Tuesday, June 2, 2009

A Brief Introduction to Chile

The Republic of Chile, as it is formally known, is home to nearly seventeen million residents. Nearly seven million people live in the greater Santiago metropolitan area. Santiago is also the capital of Chile, although Valparaíso, located fifty miles away on the coast houses the national congress. Chile is somewhat unique in it’s geography. Its coastline stretches over 2,880 miles, but Chile is only 265 miles at its widest point. Because of the sheer length of the country, Chile’s geography, climate, and natural resources vary. The Atacama Desert in the north is one of the driest places on the planet. It is also where the newest James Bond film Quantum of Solace was filmed. In the south, numerous glaciers create a stunning landscape.

History and Politics:
Migrating Native Americans settled in Chile at least 10,000 years ago. In the 1500s, Spanish conquistadores conquered Chile in search of silver and gold. Ultimately, agriculture became an important stable of Spanish Chile. Chile finally declared independence in September of 1810, but a decade long struggle with Spain and various political parties ensued.

After the Chilean Civil War in 1891, Chile established a parliamentary style democracy. The 20th century saw the rise and fall of many politicians and general political instability. The rise of Marxism after the Russian Revolution and the threat of Communism after World War II led to a continuous effort by the United States and CIA operatives to undermine communism and socialism. In 1970, Salvador Allende, head of Chile’s Socialist Party, Unidad Popular (Popular Unity), was elected President of Chile. He aimed to advance workers’ interest and pursued agricultural reform to help Chile’s lower class. Richard Nixon’s administration organized secret operations to destabilize Allende’s government. A military coup by General Augusto Pinochet overthrew Allende on September 11, 1973. Allende reportedly committed suicide.

General Pinochet’s regime was marked by numerous human rights violations, especially in the years immediately following the coup. Thousands of Chileans “disappeared” during General Pinochet’s reign as he moved Chile toward a free market economy and controlled inflation, which previously was as high as 300% per year. Finally, in 1990, General Pinochet replaced by Patricio Aylwin after Pinochet was denied another term in a 1988 plebiscite. Nonetheless, General Pinochet remained “Senator for Life.” During the 1990s and even until now, Chile dealt with reconciling the human rights violations committed by General Pinochet and his regime with moving forward.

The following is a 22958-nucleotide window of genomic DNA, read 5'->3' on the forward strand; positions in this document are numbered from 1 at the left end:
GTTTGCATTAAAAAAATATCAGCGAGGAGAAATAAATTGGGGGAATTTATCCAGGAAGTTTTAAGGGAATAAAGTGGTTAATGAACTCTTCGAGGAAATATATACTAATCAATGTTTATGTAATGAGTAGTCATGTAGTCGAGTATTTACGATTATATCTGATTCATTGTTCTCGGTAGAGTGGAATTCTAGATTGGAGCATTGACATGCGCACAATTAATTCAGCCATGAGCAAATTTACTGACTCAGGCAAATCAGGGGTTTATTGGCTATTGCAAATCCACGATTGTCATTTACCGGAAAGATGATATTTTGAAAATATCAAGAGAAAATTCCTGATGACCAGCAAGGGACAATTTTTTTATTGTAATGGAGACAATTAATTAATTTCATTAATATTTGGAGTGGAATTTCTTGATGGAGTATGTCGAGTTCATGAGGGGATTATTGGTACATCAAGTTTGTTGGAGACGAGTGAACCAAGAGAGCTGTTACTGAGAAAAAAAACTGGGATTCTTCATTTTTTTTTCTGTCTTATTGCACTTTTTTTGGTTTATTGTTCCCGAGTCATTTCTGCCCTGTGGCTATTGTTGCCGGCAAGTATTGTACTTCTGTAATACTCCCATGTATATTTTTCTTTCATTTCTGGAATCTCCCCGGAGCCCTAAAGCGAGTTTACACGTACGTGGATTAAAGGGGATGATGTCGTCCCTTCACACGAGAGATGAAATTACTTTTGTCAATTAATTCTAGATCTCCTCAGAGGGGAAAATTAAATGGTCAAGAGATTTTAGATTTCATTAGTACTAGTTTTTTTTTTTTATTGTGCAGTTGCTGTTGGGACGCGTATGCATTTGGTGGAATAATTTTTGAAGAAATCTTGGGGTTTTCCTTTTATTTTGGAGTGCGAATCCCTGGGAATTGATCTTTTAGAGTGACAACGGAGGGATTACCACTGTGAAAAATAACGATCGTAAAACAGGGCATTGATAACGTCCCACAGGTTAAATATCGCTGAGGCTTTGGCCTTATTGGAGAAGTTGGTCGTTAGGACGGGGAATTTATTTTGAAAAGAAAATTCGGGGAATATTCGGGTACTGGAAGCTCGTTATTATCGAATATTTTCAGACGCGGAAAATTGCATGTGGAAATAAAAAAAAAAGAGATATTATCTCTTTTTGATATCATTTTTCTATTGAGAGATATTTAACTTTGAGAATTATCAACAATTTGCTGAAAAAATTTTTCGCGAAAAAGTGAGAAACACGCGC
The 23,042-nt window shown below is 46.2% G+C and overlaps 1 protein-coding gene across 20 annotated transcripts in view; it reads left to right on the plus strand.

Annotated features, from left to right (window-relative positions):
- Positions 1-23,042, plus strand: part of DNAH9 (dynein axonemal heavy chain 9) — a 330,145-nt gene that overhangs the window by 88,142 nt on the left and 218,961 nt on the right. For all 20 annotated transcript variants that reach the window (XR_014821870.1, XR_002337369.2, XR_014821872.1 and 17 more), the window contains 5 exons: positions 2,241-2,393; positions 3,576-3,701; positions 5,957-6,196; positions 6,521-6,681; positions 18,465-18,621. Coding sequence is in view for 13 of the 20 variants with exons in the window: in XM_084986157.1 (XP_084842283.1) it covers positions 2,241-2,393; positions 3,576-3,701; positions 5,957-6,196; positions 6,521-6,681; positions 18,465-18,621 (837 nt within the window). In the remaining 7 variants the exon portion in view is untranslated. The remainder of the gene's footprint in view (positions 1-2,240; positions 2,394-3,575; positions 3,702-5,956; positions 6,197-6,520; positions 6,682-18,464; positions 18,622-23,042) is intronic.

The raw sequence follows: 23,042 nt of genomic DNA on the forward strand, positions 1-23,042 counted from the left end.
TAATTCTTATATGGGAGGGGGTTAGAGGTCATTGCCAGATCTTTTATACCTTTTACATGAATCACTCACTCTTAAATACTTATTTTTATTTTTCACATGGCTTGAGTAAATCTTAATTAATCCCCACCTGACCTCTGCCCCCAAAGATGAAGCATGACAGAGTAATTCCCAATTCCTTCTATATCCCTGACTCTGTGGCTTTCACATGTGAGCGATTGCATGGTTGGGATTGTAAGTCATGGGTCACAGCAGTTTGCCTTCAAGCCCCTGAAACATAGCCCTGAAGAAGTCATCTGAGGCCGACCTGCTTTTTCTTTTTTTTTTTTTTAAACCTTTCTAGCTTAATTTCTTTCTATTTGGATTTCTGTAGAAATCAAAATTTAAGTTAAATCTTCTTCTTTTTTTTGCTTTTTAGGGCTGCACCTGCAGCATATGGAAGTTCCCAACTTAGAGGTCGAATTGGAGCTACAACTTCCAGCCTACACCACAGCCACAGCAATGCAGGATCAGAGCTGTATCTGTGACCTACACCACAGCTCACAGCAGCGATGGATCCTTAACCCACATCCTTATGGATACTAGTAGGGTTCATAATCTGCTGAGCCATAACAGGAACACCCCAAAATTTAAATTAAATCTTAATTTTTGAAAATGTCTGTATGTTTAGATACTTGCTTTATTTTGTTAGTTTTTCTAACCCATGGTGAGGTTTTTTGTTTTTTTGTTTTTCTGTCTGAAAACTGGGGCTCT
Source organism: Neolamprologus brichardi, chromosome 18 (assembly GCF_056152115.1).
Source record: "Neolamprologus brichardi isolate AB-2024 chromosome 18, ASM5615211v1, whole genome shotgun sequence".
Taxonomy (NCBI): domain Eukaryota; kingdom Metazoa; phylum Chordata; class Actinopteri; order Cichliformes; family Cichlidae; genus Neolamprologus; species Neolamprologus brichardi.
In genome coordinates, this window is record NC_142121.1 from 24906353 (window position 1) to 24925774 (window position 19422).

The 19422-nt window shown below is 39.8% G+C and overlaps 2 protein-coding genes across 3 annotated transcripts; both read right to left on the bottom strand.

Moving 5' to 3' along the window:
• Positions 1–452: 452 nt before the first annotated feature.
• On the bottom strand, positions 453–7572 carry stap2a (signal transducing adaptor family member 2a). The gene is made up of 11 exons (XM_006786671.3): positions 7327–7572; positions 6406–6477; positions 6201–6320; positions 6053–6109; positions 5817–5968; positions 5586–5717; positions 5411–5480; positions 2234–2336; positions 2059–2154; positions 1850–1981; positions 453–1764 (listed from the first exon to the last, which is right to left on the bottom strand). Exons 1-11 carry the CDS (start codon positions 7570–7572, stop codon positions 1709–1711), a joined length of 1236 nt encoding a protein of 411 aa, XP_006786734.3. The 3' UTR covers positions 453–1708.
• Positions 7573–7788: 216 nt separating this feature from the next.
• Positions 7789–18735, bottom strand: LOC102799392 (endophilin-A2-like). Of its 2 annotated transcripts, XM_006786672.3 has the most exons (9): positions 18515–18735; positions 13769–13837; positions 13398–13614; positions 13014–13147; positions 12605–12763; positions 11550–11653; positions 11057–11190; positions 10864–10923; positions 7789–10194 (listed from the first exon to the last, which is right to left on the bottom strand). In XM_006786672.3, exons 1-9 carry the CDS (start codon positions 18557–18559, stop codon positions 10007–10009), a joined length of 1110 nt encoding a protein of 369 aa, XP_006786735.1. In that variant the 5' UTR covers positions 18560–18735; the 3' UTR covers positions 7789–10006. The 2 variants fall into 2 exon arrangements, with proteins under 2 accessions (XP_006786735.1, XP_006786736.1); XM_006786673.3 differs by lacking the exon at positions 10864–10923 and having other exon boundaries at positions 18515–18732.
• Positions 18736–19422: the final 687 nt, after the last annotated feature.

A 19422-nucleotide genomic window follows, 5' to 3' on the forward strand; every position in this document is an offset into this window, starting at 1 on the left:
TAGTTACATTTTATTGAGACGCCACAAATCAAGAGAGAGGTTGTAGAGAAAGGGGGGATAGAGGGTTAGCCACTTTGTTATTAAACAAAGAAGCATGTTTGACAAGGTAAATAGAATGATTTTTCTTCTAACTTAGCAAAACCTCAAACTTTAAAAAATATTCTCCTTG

Michelle Bachelet is currently President of Chile. This center-left politician became the first female to lead Chile when she was elected in 2006.

Copper is one of Chile’s most important exports. In fact, Chile is responsible for over one third of the world's copper production The GDP per capita taking into account purchasing power parity is $14,510. The U.S. is Chile’s most important trading partner. A free trade agreement between the two countries came into effect in 2004. As a result of conservative government spending and prudent saving practices, Chile has weathered the current global economic crisis fairly well. Chile has the most successful economy of any Latin American country.

A recent Wall Street Journal article outlines Chile’s success: http://online.wsj.com/article/SB124337806443856111.html

Even with Chile’s economic success, especially compared to other Latin American countries, poverty and inequality continue to be a problem. According to Government polls, poverty levels fell from 46% in 1987 to 14% in 2006. However, critics argue that poverty rates are much higher, possibly as high as 29% when using more developed yardsticks.

Spanish is the official language of Chile, although Chilean Spanish is quite different than that of neighboring Spanish-speaking countries. Nearly 95% of the population is white when mestizos with predominantly white (castizos) ancestry are included). The Mapuche are the largest indigenous group at over 4% of the population. In a 2002 census, 70 percent of the population identified as Roman Catholic and 15% as evangelical.

Chile’s most popular sport is fútbol (soccer), while rodeo is the country’s national sport. Basketball has also grown in popularity.

Famous People:
Pablo Neruda, who won the Nobel Prize for Literature, is Chile’s most famous poet.

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